Three years ago hacked Qatar News Agency reports falsely accused Qatar’s emir of making inflammatory remarks about Iran and Qatar’s GCC neighbors, triggering a backlash from the UAE, Saudi Arabia, and Bahrain. Today, the dispute persists but it is on the back-burner as the region grapples with the implications of the global pandemic crisis.
Despite some indications late in 2019 that Saudi Arabia, at least, was seeking to mitigate the effects of the dispute and stabilize relations with Qatar, there have been few signs of real progress in achieving that objective. Qatar does continue to participate in non-security related GCC programs and it did attend the last GCC summit in Riyadh in December, albeit not at the head of state level. But a recent spate of fictitious reporting — suggesting that there was a coup attempt in Doha and claiming that Qatar was planning on leaving the GCC — demonstrates that the effort to undercut the Qatari regime has not been abandoned.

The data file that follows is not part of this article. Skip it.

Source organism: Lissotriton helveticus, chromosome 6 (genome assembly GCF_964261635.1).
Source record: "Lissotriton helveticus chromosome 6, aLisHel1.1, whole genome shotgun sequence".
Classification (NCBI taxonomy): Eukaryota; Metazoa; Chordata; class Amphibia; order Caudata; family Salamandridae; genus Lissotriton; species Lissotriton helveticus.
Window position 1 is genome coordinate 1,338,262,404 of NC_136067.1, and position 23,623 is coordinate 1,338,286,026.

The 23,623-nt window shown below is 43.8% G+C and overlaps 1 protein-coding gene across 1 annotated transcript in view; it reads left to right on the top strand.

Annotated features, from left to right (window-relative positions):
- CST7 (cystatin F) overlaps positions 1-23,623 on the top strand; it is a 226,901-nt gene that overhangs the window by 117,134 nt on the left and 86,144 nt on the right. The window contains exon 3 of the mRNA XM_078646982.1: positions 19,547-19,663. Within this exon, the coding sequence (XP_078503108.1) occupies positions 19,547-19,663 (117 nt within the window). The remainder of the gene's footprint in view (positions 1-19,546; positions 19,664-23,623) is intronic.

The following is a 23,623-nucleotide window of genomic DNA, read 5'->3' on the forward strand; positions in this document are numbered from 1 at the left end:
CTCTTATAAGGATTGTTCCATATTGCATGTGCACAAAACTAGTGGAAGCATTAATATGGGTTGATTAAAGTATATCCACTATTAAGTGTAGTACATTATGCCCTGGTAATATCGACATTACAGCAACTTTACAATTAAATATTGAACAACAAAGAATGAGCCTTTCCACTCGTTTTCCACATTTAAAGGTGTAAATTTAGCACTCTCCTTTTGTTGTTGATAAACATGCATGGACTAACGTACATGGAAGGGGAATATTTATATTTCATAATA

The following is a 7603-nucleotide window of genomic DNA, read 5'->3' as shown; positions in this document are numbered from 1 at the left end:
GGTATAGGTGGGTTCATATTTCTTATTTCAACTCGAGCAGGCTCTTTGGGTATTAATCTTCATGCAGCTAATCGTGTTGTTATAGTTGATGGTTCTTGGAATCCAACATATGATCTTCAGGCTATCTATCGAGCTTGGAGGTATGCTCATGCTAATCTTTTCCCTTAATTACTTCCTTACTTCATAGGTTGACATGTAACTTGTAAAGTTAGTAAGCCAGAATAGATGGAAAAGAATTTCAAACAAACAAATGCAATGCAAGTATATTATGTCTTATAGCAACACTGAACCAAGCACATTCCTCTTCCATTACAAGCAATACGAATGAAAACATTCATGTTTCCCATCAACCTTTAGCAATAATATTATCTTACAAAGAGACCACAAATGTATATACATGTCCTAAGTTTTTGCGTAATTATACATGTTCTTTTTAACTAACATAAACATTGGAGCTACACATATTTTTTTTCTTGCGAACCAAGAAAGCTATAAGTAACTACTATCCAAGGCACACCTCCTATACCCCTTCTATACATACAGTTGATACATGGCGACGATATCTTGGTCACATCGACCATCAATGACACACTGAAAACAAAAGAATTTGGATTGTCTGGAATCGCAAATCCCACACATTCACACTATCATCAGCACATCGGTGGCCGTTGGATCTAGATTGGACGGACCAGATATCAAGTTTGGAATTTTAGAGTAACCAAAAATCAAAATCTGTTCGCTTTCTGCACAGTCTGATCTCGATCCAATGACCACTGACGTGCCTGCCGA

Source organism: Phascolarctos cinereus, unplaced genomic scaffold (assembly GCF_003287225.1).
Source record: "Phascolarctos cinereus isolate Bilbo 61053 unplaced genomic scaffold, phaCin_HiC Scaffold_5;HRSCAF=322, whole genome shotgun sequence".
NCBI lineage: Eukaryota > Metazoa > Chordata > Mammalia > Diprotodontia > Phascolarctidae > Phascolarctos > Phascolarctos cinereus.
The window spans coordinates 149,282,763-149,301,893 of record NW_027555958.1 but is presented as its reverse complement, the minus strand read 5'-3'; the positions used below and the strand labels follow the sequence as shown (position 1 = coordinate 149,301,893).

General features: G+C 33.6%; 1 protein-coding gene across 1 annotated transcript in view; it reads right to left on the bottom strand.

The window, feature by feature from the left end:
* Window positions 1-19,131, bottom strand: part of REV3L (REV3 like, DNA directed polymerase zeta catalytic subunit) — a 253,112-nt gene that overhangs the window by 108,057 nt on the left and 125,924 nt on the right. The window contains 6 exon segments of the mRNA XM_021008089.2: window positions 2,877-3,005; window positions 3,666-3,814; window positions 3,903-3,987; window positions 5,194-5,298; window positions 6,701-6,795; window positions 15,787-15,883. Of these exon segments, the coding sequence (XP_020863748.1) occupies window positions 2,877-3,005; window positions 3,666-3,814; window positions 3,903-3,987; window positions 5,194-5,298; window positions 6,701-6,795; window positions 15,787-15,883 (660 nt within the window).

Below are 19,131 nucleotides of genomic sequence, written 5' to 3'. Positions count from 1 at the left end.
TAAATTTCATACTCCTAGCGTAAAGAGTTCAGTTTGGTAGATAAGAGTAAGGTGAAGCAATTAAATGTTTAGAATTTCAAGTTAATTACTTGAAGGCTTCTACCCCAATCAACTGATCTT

How the current twin crises of the global coronavirus pandemic and economic collapse will affect the GCC governments remains an open question. Undoubtedly, all of the GCC would benefit from closer cooperation and coordination in their public health and economic responses to the crises. Recognition of that reality might push GCC leaders to set aside their differences and focus on areas of mutual interest. But there is also the possibility that GCC leaders, focused on issues of internal stability, will re-double their determination to pressure Qatar to alter its policy, which is perceived as too sympathetic to political Islam and thus threatening to its fellow GCC monarchies. Which option the leaders choose will likely influence GCC stability and security for years to come.
Amb. (ret.) Gerald Feierstein is senior vice president at MEI. The views expressed in this piece are his own.
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